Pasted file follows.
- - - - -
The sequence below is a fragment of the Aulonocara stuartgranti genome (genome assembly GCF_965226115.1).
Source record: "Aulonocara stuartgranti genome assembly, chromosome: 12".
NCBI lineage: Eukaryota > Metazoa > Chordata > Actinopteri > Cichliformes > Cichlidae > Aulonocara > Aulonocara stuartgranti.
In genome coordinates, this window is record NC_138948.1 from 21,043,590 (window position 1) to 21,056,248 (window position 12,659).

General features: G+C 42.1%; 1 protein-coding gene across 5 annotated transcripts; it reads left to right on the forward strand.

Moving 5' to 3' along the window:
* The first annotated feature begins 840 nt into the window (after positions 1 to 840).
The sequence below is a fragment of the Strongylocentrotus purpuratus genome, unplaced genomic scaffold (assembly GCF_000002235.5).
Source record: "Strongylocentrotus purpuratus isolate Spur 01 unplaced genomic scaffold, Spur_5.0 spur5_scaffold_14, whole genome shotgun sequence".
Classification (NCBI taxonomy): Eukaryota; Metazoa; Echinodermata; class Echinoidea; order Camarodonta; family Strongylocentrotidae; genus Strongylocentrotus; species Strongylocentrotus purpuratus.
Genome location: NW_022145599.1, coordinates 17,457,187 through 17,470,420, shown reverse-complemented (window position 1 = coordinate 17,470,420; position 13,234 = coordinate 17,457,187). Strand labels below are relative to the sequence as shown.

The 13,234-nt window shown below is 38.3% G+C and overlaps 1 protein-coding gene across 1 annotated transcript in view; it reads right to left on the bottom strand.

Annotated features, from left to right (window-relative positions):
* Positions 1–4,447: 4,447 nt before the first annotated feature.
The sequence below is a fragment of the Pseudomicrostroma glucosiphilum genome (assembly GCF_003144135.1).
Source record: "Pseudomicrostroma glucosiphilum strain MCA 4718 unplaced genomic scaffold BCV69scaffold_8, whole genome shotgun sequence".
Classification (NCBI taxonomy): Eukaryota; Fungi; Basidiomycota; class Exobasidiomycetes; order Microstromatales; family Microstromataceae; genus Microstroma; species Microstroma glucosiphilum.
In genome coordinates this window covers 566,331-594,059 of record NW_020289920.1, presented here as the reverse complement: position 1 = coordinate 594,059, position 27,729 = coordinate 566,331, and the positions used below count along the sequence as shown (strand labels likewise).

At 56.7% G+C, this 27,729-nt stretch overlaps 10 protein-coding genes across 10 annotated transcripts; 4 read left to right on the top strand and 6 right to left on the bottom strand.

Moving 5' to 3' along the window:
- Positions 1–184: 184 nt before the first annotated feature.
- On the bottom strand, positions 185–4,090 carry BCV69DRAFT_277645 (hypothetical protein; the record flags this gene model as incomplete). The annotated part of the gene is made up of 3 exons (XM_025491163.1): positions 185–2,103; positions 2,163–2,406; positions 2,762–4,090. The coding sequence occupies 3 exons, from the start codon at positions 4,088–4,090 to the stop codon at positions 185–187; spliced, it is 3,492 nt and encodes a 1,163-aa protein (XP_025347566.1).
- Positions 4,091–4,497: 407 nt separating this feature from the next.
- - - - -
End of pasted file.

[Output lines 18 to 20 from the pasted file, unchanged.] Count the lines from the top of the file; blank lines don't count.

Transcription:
In genome coordinates this window covers 566,331-594,059 of record NW_020289920.1, presented here as the reverse complement: position 1 = coordinate 594,059, position 27,729 = coordinate 566,331, and the positions used below count along the sequence as shown (strand labels likewise).

At 56.7% G+C, this 27,729-nt stretch overlaps 10 protein-coding genes across 10 annotated transcripts; 4 read left to right on the top strand and 6 right to left on the bottom strand.

Moving 5' to 3' along the window: